Neurogenetic syndromes with behavioural phenotypes

Particular patterns of behaviour, temperament, and psychopathology may be associated with specific chromosomal and genetic disorders. (256) The term 'behavioural phenotype' was introduced by Nyhan in 1972(7) to describe patterns of unusual behaviour that are so characteristic that they suggest a specific neurogenetic disorder. He described stereotypical patterns of behaviour occurring in syndromic fashion in sizeable numbers of affected individuals with a given syndrome, and observed that these patterns seemed self-programmed. In these children, he proposed that it is reasonable to hypothesize that their behaviours are associated with an abnormal neuroanatomy and that such stereotypical patterns of unusual behaviour could reflect the presence of structural deficits in the central nervous system. Recent developments in the neurosciences provide a means to investigate the biological bases of behavioural phenotypes. Behavioural assessments, neuropsychological testing, and neuroimaging procedures, carried out in well-characterized genetic syndromes, are being utilized to understand pathways from genes to cognition and complex behaviours in these conditions.

Comprehensive study of children with different neurogenetic disorders may increase our appreciation for the relative contribution of genetic variables in the pathogenesis of specific affective and behavioural disorders. Behavioural phenotypes have been studied most extensively in Down syndrome (mimicry), (8) fragile X syndrome (gaze aversion, hyperkinesia, autistic-like behaviour),(9) Williams syndrome (sociability, hyperverbal behaviour, and visuospatial deficits), fy0,,11 Lesch-Nyhan syndrome (compulsive self-injury and aggression), (!2.,13 and 14 and Prader-Willi syndrome (hyperphagia, obsessive-compulsive behaviour). ^l6 The number of identifiable behavioural phenotypes is growing with careful observations of behaviours in neurogenetic disorders. (5) Besides behaviours, particular temperamental features have also been considered in these disorders. However, when studying temperament, the appropriate measures must be chosen. For example, when Down syndrome, proposed to be linked to a particular temperament, was studied using temperamental clusters of easy temperament, slow to warm up, and difficult temperament, Gunn et alS1) demonstrated both easy and difficult temperament in children with Down syndrome; therefore, a typical temperamental pattern among these three categories was not demonstrated. However, when a more comprehensive assessment was carried out in other syndromes^.8 (that included the personality factors of extraversion, agreeableness, conscientiousness, emotional stability, and openness, along with motor activity and irritability), specific personality phenotypes were identified. These were differentially related to parental behaviours and family context in Prader-Willi, fragile X, and Williams syndromes. Moreover, isolated special abilities, as in calculation and in music, (19) are recognizable that might be considered as phenotypes and linked to the proposed modular organization of the central nervous system. Finally, physical and behavioural phenotypes are not only identified in neurogenetic syndromes but also in those caused by environmental events, such as intrauterine exposure to alcohol: namely, the fetal alcohol syndrome. Because alcoholism is a familial disorder, there may vulnerability to its effects resulting in a more severe presentation in some individuals. (29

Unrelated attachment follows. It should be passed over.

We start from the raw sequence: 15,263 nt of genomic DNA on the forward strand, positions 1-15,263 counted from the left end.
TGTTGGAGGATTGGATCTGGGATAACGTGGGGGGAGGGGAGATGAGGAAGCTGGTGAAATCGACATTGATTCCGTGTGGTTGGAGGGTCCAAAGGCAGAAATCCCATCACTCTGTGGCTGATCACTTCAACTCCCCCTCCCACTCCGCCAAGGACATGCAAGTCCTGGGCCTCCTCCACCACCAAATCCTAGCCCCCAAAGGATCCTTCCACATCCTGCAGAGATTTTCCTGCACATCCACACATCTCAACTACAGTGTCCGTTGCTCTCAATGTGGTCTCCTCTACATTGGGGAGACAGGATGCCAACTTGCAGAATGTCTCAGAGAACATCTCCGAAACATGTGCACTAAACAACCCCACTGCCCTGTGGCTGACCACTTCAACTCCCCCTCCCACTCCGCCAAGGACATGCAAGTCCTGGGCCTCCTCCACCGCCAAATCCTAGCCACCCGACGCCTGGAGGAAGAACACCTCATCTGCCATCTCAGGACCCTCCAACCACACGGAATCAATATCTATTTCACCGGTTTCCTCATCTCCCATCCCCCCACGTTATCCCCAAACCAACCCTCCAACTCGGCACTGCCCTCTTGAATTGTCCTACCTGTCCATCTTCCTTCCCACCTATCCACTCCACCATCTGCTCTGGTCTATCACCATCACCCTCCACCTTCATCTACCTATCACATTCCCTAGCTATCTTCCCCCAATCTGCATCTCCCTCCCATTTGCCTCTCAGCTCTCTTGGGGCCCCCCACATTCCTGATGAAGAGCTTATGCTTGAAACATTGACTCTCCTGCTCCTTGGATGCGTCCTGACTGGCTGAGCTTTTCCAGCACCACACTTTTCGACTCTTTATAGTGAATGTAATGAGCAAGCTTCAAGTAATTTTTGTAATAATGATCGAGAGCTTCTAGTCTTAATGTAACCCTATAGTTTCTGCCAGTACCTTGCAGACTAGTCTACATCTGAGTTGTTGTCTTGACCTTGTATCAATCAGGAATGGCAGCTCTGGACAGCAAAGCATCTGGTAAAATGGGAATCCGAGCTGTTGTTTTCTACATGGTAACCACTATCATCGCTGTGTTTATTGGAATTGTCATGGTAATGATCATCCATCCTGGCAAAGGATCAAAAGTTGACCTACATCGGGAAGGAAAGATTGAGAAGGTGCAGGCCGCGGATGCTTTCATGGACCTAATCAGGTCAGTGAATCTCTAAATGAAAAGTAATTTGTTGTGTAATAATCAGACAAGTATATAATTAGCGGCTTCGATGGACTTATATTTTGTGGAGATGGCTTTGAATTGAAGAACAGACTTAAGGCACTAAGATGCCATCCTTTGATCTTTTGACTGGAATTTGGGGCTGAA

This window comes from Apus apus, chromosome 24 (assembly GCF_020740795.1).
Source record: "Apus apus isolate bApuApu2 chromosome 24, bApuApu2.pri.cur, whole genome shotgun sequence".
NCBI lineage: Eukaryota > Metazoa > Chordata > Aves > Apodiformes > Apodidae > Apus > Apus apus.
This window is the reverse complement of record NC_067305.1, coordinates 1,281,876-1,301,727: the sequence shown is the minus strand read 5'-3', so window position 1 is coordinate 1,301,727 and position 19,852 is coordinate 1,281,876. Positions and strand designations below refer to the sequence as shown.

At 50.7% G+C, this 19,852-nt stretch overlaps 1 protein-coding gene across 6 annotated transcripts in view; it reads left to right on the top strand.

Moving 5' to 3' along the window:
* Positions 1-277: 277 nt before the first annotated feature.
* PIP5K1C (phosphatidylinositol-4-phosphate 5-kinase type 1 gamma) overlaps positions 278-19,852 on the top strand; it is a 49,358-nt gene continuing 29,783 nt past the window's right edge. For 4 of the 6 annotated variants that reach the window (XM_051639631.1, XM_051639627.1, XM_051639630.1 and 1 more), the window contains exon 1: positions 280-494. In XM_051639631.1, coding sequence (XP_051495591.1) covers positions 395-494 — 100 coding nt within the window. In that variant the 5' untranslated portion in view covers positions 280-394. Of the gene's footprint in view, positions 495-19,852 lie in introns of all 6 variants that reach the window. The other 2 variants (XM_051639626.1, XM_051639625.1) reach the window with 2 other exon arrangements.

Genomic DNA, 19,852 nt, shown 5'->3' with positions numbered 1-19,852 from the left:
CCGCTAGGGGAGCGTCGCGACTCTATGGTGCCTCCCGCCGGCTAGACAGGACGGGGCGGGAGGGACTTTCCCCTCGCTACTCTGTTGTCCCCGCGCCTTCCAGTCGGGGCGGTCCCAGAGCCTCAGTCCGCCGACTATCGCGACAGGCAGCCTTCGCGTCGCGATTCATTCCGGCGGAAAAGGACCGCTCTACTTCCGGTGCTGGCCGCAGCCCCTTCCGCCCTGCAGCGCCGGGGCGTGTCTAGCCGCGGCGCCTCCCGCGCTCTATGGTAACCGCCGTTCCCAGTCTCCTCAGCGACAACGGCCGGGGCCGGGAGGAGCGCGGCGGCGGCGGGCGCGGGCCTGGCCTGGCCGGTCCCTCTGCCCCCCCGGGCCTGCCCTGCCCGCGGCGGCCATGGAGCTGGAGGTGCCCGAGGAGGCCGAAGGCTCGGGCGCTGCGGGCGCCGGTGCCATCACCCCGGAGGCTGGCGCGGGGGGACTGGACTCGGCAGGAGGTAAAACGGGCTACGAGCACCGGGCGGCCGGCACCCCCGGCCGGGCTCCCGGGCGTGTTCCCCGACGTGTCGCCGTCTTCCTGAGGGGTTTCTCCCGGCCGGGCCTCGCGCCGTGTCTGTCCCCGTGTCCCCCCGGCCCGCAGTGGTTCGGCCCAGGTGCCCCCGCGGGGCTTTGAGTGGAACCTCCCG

Both traditional Mendelian laws of inheritance (Lesch-Nyhan syndrome) and non-traditional inheritance have been identified in conditions with behavioural phenotypes. Among the non-traditional forms of inheritance are triplet repeat amplification (fragile X syndrome), microdeletion or contiguous gene deletion (Williams syndrome), imprinting (Prader-Willi syndrome), and excessive gene dosage (Down syndrome). A key finding is the recognition that mutations of single genes can lead to complex behavioural symptoms, especially if the affected protein is essential for the expression or processing of multiple 'downstream' genes.

Behavioural phenotypes are also discussed in relation to mental retardation in Cha,P.t§.L.10.5.:1.

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